Share This Article with a Friend!


Fox News Republican Debate in Detroit: Move along, nothing to see here

The popular media narrative of Donald Trump being the semi-inevitable party nominee dominated the lead-up to Thursday night’s 11th Republican presidential debate in Michigan (at the Fox Theater, a National Historic Landmark in downtown Detroit), despite the New Yorker holding only a 93 delegate lead after Super Tuesday.

In their rush to prematurely anoint Trump as the certain winner, journalists and pundits neglect to mention Ted Cruz virtually tied The Donald on Tuesday in terms of delegates won (Trump 237 to 209 for Cruz), preferring instead to focus on the number of states secured by each candidate. To refresh your memory, Trump won Trump and Rubioseven, Cruz three and Marco Rubio won his first contest in Minnesota the other night.

The overall state total is now Trump with ten wins, Cruz four and Rubio with one. John Kasich was close to prevailing in ultra-liberal Vermont on Tuesday night but still came up a couple points shy of Trump.

While it’s true Trump’s victories by and large came in states with high numbers of conservative voters and evangelicals, territory that Cruz theoretically should dominate, Trump also benefitted from open primaries in several of those states which allowed Democrats and independents to vote.

Participation from non-Republicans likely made a measureable difference in the results and little attention has been paid to that aspect of the primary process thus far. Ted Cruz has done very well in states where only Republicans are allowed to vote in the party primary – Texas and Oklahoma being two of them.

So aside from the “nasty” tone the campaign has taken on for the past couple months, delegate counts weighed heavily on everyone’s minds as the four remaining candidates took the stage in Detroit.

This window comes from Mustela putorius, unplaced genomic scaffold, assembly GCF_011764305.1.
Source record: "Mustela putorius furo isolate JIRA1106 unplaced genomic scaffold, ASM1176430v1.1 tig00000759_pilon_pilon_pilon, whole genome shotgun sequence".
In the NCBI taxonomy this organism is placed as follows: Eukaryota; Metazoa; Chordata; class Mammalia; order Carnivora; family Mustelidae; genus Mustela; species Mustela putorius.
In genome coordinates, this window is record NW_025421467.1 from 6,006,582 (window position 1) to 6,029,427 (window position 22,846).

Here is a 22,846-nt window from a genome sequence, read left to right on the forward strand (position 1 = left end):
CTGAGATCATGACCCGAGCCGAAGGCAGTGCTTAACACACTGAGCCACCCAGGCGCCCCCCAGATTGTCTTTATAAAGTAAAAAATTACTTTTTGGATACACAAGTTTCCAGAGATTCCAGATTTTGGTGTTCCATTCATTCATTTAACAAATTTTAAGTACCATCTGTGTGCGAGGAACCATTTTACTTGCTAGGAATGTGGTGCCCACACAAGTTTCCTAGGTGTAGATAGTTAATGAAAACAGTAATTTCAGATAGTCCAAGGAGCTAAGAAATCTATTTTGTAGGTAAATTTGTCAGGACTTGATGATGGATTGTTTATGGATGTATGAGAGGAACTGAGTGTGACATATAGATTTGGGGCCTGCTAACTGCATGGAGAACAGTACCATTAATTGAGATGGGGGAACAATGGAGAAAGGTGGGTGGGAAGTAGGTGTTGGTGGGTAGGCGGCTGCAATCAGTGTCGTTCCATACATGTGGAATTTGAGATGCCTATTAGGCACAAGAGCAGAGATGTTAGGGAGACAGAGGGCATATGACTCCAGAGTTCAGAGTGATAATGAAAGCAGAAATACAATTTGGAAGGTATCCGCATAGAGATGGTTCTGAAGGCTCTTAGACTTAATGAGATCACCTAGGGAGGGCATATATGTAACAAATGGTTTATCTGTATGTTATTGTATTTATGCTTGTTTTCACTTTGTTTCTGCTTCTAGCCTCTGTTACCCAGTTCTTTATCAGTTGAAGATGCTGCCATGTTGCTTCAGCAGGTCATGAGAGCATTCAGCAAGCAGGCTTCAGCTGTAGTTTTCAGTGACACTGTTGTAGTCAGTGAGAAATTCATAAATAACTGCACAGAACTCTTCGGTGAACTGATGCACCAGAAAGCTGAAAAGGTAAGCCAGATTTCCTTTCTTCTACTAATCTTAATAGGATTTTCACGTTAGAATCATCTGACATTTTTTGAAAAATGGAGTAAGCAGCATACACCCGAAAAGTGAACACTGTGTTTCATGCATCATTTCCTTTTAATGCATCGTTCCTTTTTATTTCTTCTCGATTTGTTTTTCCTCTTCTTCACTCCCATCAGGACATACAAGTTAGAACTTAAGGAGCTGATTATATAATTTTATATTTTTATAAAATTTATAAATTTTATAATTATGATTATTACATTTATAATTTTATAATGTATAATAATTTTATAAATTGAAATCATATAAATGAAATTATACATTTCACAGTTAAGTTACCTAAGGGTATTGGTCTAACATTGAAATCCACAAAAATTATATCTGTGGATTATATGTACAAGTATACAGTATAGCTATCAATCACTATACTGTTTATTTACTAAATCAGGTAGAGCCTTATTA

(Note: Ben Carson is technically still in the race but will semi-officially be out on Friday. Carson did not take part in Thursday night’s debate, but he’s been so quiet throughout the other forums, I’m not sure anyone noticed.)

One of the interesting “sideshow” questions going into the event was how Donald Trump would handle being questioned by Fox News’ Megyn Kelly, who along with Chris Wallace and Bret Baier once again moderated the debate (their third this cycle). Trump’s well-publicized feud with Kelly is now a half-year old, and it even caused him to skip the final debate before the Iowa caucuses.

Not this time. The first several questions to Trump were dished out by Wallace and Baier, so the “confrontation” between the two media stars didn’t come until quite a while into the program. Kelly started off with three video instances of Trump contradicting himself…and the discussion was mostly civil, all things considered.

Kelly was tough on Trump too. She repeatedly questioned him over the pending court case involving his Trump University. Trump didn’t back down but he didn’t fully answer the questions either.